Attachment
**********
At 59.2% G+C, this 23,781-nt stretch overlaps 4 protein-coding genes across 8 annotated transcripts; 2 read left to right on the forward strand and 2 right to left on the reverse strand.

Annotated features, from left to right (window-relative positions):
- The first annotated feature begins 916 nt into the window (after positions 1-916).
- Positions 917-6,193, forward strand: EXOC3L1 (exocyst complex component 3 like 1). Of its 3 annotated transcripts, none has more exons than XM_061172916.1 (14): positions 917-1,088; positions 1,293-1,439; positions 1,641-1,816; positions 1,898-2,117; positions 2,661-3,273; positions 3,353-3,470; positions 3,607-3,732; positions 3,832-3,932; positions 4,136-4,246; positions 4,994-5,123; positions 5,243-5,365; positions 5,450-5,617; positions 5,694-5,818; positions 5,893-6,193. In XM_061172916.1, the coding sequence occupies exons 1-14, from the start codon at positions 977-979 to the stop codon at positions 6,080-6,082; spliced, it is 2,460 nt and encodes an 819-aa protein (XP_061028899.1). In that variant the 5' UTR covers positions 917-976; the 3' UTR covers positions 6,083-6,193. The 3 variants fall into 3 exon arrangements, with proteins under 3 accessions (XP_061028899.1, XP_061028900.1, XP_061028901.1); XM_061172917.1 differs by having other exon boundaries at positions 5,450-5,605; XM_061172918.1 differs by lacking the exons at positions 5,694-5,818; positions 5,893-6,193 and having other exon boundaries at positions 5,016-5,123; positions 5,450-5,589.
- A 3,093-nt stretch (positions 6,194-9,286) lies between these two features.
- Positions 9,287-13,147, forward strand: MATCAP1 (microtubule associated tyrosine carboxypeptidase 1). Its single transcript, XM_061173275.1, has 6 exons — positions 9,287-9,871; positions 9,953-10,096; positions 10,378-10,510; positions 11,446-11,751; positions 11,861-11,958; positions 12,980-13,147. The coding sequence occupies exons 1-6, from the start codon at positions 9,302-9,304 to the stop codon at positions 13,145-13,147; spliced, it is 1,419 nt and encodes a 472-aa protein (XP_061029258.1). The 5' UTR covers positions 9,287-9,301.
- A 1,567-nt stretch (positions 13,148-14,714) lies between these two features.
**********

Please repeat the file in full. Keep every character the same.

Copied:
At 59.2% G+C, this 23,781-nt stretch overlaps 4 protein-coding genes across 8 annotated transcripts; 2 read left to right on the forward strand and 2 right to left on the reverse strand.

Annotated features, from left to right (window-relative positions):
- The first annotated feature begins 916 nt into the window (after positions 1-916).
- Positions 917-6,193, forward strand: EXOC3L1 (exocyst complex component 3 like 1). Of its 3 annotated transcripts, none has more exons than XM_061172916.1 (14): positions 917-1,088; positions 1,293-1,439; positions 1,641-1,816; positions 1,898-2,117; positions 2,661-3,273; positions 3,353-3,470; positions 3,607-3,732; positions 3,832-3,932; positions 4,136-4,246; positions 4,994-5,123; positions 5,243-5,365; positions 5,450-5,617; positions 5,694-5,818; positions 5,893-6,193. In XM_061172916.1, the coding sequence occupies exons 1-14, from the start codon at positions 977-979 to the stop codon at positions 6,080-6,082; spliced, it is 2,460 nt and encodes an 819-aa protein (XP_061028899.1). In that variant the 5' UTR covers positions 917-976; the 3' UTR covers positions 6,083-6,193. The 3 variants fall into 3 exon arrangements, with proteins under 3 accessions (XP_061028899.1, XP_061028900.1, XP_061028901.1); XM_061172917.1 differs by having other exon boundaries at positions 5,450-5,605; XM_061172918.1 differs by lacking the exons at positions 5,694-5,818; positions 5,893-6,193 and having other exon boundaries at positions 5,016-5,123; positions 5,450-5,589.
- A 3,093-nt stretch (positions 6,194-9,286) lies between these two features.
- Positions 9,287-13,147, forward strand: MATCAP1 (microtubule associated tyrosine carboxypeptidase 1). Its single transcript, XM_061173275.1, has 6 exons — positions 9,287-9,871; positions 9,953-10,096; positions 10,378-10,510; positions 11,446-11,751; positions 11,861-11,958; positions 12,980-13,147. The coding sequence occupies exons 1-6, from the start codon at positions 9,302-9,304 to the stop codon at positions 13,145-13,147; spliced, it is 1,419 nt and encodes a 472-aa protein (XP_061029258.1). The 5' UTR covers positions 9,287-9,301.
- A 1,567-nt stretch (positions 13,148-14,714) lies between these two features.